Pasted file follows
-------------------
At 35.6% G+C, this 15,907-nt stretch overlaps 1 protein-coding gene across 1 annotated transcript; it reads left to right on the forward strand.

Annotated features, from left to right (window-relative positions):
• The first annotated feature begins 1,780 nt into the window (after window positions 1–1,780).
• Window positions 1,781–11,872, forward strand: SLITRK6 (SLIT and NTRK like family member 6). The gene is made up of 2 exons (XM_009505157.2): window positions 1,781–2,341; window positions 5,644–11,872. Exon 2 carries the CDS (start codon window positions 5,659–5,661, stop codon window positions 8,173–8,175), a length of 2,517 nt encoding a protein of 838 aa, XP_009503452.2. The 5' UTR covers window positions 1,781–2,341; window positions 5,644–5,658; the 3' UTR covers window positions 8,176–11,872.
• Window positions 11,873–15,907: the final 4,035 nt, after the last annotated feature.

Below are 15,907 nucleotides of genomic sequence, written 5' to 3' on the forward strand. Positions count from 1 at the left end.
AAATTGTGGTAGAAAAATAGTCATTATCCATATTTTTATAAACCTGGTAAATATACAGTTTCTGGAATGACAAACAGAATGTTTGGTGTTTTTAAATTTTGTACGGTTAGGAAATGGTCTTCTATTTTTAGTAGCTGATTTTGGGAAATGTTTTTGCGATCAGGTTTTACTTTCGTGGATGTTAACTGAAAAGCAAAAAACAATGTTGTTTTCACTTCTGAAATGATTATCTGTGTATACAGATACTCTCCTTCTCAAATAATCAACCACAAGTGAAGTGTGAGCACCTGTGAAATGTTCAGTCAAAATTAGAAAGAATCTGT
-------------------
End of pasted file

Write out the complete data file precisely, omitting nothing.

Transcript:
At 35.6% G+C, this 15,907-nt stretch overlaps 1 protein-coding gene across 1 annotated transcript; it reads left to right on the forward strand.

Annotated features, from left to right (window-relative positions):
• The first annotated feature begins 1,780 nt into the window (after window positions 1–1,780).
• Window positions 1,781–11,872, forward strand: SLITRK6 (SLIT and NTRK like family member 6). The gene is made up of 2 exons (XM_009505157.2): window positions 1,781–2,341; window positions 5,644–11,872. Exon 2 carries the CDS (start codon window positions 5,659–5,661, stop codon window positions 8,173–8,175), a length of 2,517 nt encoding a protein of 838 aa, XP_009503452.2. The 5' UTR covers window positions 1,781–2,341; window positions 5,644–5,658; the 3' UTR covers window positions 8,176–11,872.
• Window positions 11,873–15,907: the final 4,035 nt, after the last annotated feature.

Below are 15,907 nucleotides of genomic sequence, written 5' to 3' on the forward strand. Positions count from 1 at the left end.
AAATTGTGGTAGAAAAATAGTCATTATCCATATTTTTATAAACCTGGTAAATATACAGTTTCTGGAATGACAAACAGAATGTTTGGTGTTTTTAAATTTTGTACGGTTAGGAAATGGTCTTCTATTTTTAGTAGCTGATTTTGGGAAATGTTTTTGCGATCAGGTTTTACTTTCGTGGATGTTAACTGAAAAGCAAAAAACAATGTTGTTTTCACTTCTGAAATGATTATCTGTGTATACAGATACTCTCCTTCTCAAATAATCAACCACAAGTGAAGTGTGAGCACCTGTGAAATGTTCAGTCAAAATTAGAAAGAATCTGT